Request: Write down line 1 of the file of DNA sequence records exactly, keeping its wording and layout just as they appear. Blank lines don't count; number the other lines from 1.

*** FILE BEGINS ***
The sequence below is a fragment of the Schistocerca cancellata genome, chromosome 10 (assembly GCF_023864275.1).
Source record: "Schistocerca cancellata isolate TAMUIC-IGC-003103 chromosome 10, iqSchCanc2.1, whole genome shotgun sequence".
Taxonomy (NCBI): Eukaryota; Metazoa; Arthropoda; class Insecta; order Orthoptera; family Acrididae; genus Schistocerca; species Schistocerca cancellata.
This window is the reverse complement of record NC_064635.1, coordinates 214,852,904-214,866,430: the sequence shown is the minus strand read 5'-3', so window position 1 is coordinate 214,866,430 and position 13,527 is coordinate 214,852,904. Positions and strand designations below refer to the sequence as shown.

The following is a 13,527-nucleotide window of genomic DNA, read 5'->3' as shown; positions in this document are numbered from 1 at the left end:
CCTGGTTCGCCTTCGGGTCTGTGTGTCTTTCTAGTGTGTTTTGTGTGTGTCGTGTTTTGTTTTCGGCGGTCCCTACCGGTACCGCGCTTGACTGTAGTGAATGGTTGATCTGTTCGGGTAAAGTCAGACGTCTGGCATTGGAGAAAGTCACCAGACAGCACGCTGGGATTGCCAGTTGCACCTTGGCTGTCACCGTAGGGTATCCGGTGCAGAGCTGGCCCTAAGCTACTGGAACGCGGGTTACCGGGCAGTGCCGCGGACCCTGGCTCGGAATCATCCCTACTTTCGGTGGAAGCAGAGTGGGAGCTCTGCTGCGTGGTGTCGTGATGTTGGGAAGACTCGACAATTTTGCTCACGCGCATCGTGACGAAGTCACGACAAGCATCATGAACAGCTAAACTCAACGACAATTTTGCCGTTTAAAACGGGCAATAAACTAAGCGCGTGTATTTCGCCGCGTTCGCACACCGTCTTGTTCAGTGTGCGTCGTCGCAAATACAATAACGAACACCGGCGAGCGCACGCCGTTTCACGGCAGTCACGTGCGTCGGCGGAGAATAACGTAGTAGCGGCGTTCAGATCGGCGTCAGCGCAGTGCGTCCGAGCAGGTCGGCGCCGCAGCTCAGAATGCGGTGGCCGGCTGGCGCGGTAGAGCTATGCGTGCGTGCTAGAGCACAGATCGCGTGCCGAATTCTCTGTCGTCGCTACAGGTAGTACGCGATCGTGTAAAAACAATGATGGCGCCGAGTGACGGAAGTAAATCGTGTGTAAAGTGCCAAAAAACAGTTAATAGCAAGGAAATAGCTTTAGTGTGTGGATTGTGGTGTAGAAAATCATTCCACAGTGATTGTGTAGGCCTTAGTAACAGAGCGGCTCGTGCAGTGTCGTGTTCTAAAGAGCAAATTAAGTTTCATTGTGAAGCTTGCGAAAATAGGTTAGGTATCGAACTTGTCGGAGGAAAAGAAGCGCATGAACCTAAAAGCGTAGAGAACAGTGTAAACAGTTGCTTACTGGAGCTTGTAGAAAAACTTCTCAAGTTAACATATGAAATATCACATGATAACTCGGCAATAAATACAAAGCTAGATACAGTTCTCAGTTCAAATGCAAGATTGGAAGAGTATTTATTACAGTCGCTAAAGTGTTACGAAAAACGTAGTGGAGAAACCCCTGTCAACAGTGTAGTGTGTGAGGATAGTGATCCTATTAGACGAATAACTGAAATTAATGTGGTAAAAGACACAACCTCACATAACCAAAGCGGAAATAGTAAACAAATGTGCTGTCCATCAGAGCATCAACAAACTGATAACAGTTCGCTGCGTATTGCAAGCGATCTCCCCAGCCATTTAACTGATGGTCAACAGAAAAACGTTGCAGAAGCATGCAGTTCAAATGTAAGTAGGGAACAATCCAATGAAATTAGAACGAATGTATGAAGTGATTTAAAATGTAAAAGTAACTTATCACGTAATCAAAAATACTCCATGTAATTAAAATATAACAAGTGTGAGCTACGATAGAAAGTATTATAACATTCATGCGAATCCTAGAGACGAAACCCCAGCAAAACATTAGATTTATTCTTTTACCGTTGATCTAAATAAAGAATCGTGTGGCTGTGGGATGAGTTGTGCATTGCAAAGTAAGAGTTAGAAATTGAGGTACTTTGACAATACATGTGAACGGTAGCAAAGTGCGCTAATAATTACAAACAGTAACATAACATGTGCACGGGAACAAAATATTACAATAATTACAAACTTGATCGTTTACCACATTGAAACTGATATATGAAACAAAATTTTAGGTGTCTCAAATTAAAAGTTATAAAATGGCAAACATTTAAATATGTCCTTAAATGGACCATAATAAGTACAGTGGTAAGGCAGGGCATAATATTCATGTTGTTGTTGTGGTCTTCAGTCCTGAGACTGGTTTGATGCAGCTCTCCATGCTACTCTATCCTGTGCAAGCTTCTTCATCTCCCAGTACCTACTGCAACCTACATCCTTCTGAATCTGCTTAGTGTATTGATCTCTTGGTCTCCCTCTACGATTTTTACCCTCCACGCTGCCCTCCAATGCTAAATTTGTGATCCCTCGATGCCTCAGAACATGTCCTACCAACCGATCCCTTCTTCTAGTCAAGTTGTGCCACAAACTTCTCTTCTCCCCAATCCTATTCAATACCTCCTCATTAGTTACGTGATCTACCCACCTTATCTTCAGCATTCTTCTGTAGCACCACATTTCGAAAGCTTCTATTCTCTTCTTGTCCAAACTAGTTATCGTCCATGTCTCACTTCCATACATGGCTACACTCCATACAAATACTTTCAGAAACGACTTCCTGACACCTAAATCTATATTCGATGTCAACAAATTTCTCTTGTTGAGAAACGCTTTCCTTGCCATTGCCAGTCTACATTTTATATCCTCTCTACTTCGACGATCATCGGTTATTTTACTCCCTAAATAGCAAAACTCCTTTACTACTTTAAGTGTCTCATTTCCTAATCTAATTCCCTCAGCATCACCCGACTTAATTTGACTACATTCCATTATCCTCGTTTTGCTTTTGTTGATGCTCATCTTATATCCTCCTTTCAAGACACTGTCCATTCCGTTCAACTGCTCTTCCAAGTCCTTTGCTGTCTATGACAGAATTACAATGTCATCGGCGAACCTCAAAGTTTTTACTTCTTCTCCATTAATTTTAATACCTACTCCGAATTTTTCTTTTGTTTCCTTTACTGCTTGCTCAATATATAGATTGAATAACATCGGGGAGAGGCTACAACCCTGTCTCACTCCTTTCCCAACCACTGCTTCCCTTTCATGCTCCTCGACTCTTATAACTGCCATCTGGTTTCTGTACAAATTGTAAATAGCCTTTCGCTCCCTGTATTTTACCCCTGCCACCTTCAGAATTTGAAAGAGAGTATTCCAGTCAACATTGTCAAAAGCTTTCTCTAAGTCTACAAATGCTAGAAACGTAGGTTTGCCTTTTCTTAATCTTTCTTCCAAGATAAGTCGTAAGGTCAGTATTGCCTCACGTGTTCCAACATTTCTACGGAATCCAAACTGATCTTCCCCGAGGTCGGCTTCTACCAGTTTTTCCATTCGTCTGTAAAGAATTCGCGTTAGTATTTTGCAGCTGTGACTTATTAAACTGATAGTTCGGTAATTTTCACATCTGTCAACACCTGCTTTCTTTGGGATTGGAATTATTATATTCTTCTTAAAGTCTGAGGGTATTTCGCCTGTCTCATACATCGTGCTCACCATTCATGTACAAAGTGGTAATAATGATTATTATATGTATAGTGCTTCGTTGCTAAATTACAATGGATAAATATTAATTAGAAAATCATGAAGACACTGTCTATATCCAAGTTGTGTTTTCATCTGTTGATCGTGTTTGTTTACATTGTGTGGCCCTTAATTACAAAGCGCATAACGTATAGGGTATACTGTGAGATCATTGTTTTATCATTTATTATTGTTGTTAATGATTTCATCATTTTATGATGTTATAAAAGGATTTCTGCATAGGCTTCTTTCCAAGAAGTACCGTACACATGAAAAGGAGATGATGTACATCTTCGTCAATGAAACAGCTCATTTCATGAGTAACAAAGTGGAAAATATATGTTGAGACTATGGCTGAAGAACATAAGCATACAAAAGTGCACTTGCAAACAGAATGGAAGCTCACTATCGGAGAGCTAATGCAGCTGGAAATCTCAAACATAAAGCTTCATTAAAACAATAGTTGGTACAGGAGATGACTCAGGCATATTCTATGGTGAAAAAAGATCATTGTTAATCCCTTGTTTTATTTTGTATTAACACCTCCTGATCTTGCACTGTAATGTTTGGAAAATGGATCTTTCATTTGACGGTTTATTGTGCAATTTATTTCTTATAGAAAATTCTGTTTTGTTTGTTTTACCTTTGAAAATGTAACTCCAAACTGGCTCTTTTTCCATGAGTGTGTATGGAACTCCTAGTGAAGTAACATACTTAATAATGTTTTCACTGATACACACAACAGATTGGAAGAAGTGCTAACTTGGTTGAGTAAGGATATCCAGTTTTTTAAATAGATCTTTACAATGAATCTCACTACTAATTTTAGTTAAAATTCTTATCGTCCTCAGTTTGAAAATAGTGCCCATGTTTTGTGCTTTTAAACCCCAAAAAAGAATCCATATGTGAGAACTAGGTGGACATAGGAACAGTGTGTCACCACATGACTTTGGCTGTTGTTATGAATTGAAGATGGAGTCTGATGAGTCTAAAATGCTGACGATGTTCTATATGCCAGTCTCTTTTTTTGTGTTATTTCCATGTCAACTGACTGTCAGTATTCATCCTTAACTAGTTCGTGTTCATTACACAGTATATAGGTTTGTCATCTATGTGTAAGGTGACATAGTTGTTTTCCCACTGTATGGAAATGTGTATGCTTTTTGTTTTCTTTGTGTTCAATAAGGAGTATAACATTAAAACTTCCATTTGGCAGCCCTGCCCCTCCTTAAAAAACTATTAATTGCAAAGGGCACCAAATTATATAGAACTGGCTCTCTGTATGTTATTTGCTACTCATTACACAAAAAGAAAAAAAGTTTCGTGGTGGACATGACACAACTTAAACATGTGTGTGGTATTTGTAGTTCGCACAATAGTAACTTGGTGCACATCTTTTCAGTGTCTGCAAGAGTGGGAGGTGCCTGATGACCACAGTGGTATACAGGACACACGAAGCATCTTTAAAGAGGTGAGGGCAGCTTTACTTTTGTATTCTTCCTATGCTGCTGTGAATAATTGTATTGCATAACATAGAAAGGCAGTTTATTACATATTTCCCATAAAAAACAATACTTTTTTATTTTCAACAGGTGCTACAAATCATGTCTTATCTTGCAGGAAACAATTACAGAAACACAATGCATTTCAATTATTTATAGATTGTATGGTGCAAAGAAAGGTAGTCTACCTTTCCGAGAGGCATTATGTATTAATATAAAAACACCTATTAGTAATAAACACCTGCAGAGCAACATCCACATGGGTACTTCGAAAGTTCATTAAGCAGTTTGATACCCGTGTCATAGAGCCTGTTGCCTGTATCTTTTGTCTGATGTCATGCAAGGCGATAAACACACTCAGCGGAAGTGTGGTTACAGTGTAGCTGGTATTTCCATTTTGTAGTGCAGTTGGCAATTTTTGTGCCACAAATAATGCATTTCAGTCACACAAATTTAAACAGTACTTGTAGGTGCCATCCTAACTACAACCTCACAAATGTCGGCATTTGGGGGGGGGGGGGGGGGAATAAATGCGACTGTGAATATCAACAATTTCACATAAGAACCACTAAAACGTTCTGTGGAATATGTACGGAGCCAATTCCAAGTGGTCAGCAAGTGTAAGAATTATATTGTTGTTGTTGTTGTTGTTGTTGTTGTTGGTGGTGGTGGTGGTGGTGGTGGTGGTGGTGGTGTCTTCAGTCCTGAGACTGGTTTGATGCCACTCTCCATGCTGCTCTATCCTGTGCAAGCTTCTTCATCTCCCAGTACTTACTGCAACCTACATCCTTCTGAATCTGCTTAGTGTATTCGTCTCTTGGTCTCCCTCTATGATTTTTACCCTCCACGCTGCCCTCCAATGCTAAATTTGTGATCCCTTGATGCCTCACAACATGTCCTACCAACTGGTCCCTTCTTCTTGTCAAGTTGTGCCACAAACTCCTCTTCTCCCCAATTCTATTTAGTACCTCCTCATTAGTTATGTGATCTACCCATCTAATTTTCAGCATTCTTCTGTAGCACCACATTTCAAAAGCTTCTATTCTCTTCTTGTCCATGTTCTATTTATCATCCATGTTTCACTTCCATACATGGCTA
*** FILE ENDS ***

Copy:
The sequence below is a fragment of the Schistocerca cancellata genome, chromosome 10 (assembly GCF_023864275.1).